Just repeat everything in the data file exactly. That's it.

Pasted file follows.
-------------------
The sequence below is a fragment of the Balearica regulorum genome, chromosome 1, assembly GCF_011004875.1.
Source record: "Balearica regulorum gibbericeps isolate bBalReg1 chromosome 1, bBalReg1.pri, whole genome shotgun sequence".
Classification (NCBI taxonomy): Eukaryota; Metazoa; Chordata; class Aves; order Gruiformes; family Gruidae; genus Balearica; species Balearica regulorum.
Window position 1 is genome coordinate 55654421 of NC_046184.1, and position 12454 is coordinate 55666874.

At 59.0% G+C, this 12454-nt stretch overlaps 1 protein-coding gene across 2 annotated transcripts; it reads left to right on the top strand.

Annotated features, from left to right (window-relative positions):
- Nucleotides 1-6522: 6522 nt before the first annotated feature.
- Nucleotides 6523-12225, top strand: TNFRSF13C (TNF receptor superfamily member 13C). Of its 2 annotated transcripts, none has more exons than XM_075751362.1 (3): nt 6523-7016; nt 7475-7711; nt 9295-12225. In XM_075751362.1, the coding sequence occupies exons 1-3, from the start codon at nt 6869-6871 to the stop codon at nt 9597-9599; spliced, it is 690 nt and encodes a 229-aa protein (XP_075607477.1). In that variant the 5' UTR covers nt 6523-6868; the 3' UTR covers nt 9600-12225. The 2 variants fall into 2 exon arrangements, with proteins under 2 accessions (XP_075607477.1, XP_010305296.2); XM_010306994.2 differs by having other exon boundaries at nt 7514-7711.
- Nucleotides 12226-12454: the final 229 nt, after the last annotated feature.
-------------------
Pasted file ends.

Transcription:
The sequence below is a fragment of the Balearica regulorum genome, chromosome 1, assembly GCF_011004875.1.
Source record: "Balearica regulorum gibbericeps isolate bBalReg1 chromosome 1, bBalReg1.pri, whole genome shotgun sequence".
Classification (NCBI taxonomy): Eukaryota; Metazoa; Chordata; class Aves; order Gruiformes; family Gruidae; genus Balearica; species Balearica regulorum.
Window position 1 is genome coordinate 55654421 of NC_046184.1, and position 12454 is coordinate 55666874.

At 59.0% G+C, this 12454-nt stretch overlaps 1 protein-coding gene across 2 annotated transcripts; it reads left to right on the top strand.

Annotated features, from left to right (window-relative positions):
- Nucleotides 1-6522: 6522 nt before the first annotated feature.
- Nucleotides 6523-12225, top strand: TNFRSF13C (TNF receptor superfamily member 13C). Of its 2 annotated transcripts, none has more exons than XM_075751362.1 (3): nt 6523-7016; nt 7475-7711; nt 9295-12225. In XM_075751362.1, the coding sequence occupies exons 1-3, from the start codon at nt 6869-6871 to the stop codon at nt 9597-9599; spliced, it is 690 nt and encodes a 229-aa protein (XP_075607477.1). In that variant the 5' UTR covers nt 6523-6868; the 3' UTR covers nt 9600-12225. The 2 variants fall into 2 exon arrangements, with proteins under 2 accessions (XP_075607477.1, XP_010305296.2); XM_010306994.2 differs by having other exon boundaries at nt 7514-7711.
- Nucleotides 12226-12454: the final 229 nt, after the last annotated feature.